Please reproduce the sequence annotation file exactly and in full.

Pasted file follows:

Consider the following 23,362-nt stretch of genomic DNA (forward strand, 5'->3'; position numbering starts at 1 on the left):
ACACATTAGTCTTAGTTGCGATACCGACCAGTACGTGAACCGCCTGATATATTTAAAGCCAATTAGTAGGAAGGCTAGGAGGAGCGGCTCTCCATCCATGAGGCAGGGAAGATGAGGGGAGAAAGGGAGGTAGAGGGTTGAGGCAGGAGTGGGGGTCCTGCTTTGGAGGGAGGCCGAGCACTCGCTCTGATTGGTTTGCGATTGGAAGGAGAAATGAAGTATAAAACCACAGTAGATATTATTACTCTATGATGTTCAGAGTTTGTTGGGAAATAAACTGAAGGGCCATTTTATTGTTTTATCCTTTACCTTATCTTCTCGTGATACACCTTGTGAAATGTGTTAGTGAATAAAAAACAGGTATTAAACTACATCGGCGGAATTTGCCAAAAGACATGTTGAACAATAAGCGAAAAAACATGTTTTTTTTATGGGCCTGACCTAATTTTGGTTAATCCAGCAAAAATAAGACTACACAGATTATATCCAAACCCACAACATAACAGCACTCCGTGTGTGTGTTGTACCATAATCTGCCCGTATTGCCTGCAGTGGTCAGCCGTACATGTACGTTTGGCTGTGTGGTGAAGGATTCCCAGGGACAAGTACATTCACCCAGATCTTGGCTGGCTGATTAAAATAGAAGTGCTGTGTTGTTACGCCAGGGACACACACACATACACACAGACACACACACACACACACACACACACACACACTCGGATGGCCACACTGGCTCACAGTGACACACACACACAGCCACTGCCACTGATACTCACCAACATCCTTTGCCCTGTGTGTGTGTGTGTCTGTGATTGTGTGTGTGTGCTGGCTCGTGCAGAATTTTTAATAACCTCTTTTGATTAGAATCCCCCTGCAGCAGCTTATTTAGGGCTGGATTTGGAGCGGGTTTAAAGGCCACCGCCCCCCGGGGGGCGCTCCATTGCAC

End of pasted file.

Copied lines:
Consider the following 23,362-nt stretch of genomic DNA (forward strand, 5'->3'; position numbering starts at 1 on the left):
ACACATTAGTCTTAGTTGCGATACCGACCAGTACGTGAACCGCCTGATATATTTAAAGCCAATTAGTAGGAAGGCTAGGAGGAGCGGCTCTCCATCCATGAGGCAGGGAAGATGAGGGGAGAAAGGGAGGTAGAGGGTTGAGGCAGGAGTGGGGGTCCTGCTTTGGAGGGAGGCCGAGCACTCGCTCTGATTGGTTTGCGATTGGAAGGAGAAATGAAGTATAAAACCACAGTAGATATTATTACTCTATGATGTTCAGAGTTTGTTGGGAAATAAACTGAAGGGCCATTTTATTGTTTTATCCTTTACCTTATCTTCTCGTGATACACCTTGTGAAATGTGTTAGTGAATAAAAAACAGGTATTAAACTACATCGGCGGAATTTGCCAAAAGACATGTTGAACAATAAGCGAAAAAACATGTTTTTTTTATGGGCCTGACCTAATTTTGGTTAATCCAGCAAAAATAAGACTACACAGATTATATCCAAACCCACAACATAACAGCACTCCGTGTGTGTGTTGTACCATAATCTGCCCGTATTGCCTGCAGTGGTCAGCCGTACATGTACGTTTGGCTGTGTGGTGAAGGATTCCCAGGGACAAGTACATTCACCCAGATCTTGGCTGGCTGATTAAAATAGAAGTGCTGTGTTGTTACGCCAGGGACACACACACATACACACAGACACACACACACACACACACACACACACACACTCGGATGGCCACACTGGCTCACAGTGACACACACACACAGCCACTGCCACTGATACTCACCAACATCCTTTGCCCTGTGTGTGTGTGTGTCTGTGATTGTGTGTGTGTGCTGGCTCGTGCAGAATTTTTAATAACCTCTTTTGATTAGAATCCCCCTGCAGCAGCTTATTTAGGGCTGGATTTGGAGCGGGTTTAAAGGCCACCGCCCCCCGGGGGGCGCTCCATTGCAC